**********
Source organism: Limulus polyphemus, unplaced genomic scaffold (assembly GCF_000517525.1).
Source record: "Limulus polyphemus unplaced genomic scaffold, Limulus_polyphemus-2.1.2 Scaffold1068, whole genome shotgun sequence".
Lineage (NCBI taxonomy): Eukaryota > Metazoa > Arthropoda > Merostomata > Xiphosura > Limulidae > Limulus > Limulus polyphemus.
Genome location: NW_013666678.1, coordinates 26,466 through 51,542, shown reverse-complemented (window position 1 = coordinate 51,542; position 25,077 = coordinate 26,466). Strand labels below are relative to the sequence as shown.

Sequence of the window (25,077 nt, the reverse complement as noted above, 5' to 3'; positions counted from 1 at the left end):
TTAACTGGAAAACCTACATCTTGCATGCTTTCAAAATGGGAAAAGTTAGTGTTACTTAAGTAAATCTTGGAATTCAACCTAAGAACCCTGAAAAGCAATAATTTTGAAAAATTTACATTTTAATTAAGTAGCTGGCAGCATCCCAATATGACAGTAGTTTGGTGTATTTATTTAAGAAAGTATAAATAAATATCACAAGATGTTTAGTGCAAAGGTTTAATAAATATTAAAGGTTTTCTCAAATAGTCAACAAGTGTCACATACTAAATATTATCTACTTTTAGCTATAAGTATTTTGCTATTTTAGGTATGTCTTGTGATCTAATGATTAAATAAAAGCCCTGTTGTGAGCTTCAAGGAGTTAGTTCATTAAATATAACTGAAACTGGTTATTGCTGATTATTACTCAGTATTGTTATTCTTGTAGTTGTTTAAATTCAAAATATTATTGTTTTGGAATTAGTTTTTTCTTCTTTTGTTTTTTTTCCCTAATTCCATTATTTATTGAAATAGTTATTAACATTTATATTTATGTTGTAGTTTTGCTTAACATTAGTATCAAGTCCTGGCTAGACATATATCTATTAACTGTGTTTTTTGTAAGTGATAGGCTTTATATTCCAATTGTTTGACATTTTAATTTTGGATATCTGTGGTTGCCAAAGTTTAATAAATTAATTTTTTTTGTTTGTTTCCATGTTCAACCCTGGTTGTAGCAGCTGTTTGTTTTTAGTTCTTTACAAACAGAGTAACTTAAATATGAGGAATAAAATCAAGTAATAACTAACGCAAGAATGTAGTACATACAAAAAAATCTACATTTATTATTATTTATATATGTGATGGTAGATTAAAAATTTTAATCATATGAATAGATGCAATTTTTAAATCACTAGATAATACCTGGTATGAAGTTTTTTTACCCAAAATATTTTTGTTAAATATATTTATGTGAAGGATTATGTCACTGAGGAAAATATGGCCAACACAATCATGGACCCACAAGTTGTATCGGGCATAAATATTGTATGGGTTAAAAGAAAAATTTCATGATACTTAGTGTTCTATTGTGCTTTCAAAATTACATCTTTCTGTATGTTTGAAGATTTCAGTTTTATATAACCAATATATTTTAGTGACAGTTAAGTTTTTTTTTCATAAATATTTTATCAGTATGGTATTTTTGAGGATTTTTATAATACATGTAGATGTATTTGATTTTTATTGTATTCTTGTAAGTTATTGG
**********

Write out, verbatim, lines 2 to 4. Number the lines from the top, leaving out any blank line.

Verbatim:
Source record: "Limulus polyphemus unplaced genomic scaffold, Limulus_polyphemus-2.1.2 Scaffold1068, whole genome shotgun sequence".
Lineage (NCBI taxonomy): Eukaryota > Metazoa > Arthropoda > Merostomata > Xiphosura > Limulidae > Limulus > Limulus polyphemus.
Genome location: NW_013666678.1, coordinates 26,466 through 51,542, shown reverse-complemented (window position 1 = coordinate 51,542; position 25,077 = coordinate 26,466). Strand labels below are relative to the sequence as shown.